A. Writing performance specifications is not a new concept. We have been teaching how to write performance requirements for years at our specification training course. It has received extra emphasis in our training on how to write Commercial Item Descriptions. What is new is that we are now designating documents as "performance specifications."

Q. If you have a performance spec that is MILSPEC, is a waiver needed?
A. No.

Q. Is it possible for a general specification to be designated as performance and its associated specification sheets to be designated as detail?
A. No. Since a general specification must be used together with a specification sheet, the fact that the specification sheet is detail requires the general specification also to be designated as detail.

Q. Within the same family of specification sheets, is it possible for some to be designated as detail and others to be performance?
A. Generally, no. The decision whether to convert a family of specification sheets to performance specifications must be consistent across-the-board. In some cases, however, the number of specification sheets that must be converted to performance specifications may be very large, making it difficult to convert all of them at one time. In this situation, there may be a temporary blend of detail and performance specification sheets within the same document number series. This situation is acceptable as long as the goal is to convert all of them to performance specifications.

Q. Can a performance spec ever cite a detail spec as a requirement?
A. The citing of a detail spec as a requirement does not automatically mean that a spec is not performance, but it is a strong indicator that as spec may not be performance. Performance specs should not cite any detail spec as a requirement if it demands a specific design solution. But performance specs may cite a detail spec if it relates to a physical or operational interface requirement.
For example, it would be permissible to have a requirement in a performance engine specification that required the engine to operate with specific substances, such as lubricating oil or fuel, which conform to detail specs. The requirement that the engine be able to operate on a specific type of fuel is an operational interface requirement and does not dictate the specific design of the engine. However, it would not be permissible in a performance spec to require the engine be made of certain materials or that the various engine components conform to detail specs since such requirements would dictate specific design solutions instead of stating the performance expected.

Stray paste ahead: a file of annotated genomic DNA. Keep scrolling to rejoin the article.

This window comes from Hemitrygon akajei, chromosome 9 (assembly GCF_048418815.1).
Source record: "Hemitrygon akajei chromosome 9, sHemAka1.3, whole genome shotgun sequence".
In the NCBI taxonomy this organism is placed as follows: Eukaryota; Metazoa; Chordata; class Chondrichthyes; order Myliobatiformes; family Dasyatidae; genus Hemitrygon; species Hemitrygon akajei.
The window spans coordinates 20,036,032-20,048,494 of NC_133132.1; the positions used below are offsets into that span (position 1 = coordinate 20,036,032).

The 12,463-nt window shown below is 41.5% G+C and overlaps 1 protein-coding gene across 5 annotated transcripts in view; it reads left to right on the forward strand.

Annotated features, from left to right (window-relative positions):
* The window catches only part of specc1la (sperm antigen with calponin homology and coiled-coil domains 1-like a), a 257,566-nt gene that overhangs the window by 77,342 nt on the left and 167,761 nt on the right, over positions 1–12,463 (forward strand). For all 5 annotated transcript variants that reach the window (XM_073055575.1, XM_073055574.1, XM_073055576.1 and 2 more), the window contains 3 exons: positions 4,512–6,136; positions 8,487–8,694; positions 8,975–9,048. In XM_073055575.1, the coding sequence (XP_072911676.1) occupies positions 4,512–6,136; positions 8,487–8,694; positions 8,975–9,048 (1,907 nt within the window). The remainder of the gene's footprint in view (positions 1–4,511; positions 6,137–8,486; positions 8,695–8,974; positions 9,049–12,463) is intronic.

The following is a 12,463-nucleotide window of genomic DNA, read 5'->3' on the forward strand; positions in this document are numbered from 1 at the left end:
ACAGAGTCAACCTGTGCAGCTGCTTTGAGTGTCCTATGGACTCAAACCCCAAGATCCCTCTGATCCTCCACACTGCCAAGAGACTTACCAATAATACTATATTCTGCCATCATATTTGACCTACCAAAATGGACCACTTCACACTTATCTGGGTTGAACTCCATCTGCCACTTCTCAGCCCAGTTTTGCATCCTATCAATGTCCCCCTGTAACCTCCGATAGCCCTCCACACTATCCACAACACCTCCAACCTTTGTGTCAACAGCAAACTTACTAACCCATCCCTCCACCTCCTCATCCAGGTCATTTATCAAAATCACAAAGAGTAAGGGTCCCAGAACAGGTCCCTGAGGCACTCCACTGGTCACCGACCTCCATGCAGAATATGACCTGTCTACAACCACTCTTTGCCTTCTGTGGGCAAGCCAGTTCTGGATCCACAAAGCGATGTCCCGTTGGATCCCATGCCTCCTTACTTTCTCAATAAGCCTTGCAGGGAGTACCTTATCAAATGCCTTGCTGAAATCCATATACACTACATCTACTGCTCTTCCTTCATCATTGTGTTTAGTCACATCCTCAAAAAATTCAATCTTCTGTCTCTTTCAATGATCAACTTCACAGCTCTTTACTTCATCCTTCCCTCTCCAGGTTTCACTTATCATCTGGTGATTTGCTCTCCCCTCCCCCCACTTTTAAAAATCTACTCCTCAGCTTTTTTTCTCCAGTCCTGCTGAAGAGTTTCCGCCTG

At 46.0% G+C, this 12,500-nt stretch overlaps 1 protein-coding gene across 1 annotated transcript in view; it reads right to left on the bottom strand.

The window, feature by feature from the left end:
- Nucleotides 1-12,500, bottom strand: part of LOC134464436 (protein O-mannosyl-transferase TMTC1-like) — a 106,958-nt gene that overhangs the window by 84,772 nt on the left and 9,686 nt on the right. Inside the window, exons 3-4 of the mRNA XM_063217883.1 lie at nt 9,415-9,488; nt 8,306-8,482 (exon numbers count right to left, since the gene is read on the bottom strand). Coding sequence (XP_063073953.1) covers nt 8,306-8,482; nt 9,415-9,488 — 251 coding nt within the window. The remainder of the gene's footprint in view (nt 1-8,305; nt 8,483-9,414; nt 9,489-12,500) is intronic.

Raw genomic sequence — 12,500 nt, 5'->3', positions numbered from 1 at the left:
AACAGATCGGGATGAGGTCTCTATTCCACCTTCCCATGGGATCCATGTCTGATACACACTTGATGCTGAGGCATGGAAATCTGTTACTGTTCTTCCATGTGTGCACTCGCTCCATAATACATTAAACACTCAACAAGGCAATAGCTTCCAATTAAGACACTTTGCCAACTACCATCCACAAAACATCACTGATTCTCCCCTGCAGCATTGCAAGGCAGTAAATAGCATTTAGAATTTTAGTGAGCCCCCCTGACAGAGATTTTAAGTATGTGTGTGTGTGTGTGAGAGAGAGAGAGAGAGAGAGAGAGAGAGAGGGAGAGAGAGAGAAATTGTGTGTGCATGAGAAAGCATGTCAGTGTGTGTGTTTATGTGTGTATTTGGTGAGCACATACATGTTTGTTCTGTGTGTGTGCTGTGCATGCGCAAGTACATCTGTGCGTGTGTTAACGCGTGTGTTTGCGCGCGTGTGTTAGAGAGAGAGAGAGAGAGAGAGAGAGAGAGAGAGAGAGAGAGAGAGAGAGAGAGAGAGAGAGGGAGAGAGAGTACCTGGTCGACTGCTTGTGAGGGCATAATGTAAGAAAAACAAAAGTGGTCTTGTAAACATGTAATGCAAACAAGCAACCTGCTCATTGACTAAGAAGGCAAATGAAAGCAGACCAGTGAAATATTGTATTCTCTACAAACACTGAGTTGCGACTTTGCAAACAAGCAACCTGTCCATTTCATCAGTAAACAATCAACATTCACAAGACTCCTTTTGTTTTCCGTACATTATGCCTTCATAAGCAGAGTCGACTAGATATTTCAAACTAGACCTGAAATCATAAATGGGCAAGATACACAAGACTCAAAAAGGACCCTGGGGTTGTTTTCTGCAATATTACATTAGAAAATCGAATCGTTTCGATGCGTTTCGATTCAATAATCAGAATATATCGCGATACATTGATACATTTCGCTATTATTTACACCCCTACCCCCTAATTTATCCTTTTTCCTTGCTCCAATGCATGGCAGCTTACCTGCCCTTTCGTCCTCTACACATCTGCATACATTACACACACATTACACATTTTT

Q. I'm writing a spec that describes a "kit."
Should it be a detail (MIL-DTL-) or a performance (MIL-PRF-) specification?
A. In general, the answer is that it will likely be a detail specification; however, there can be exceptions. A spec for a kit describes a collection of related items, such as adapters, couplings, bags, tools, attachments, or accessories. A kit may contain items for installing, testing, or starting up a system or piece of equipment; it may be provided to equip an existing system for specific functions; or it may be used to adapt equipment to meet new or specialized conditions. If the spec writer were careful to write all of the requirements for the kit's contents in terms of form, fit, function, and interfaces, and to cite only performance-type documents, the resulting spec would support a MIL-PRF designation. As is frequently the case, however, if one or more of the kit's components are described using a specific design solution, Technical Data Package, MIL-DTL type spec, or a non-government standard that contains detail design requirements, the kit spec must be designated as a MIL-DTL. The spec writer needs to keep in mind that all of the requirements for all of the kits' components must be stated in performance terms in order to produce a MIL-PRF.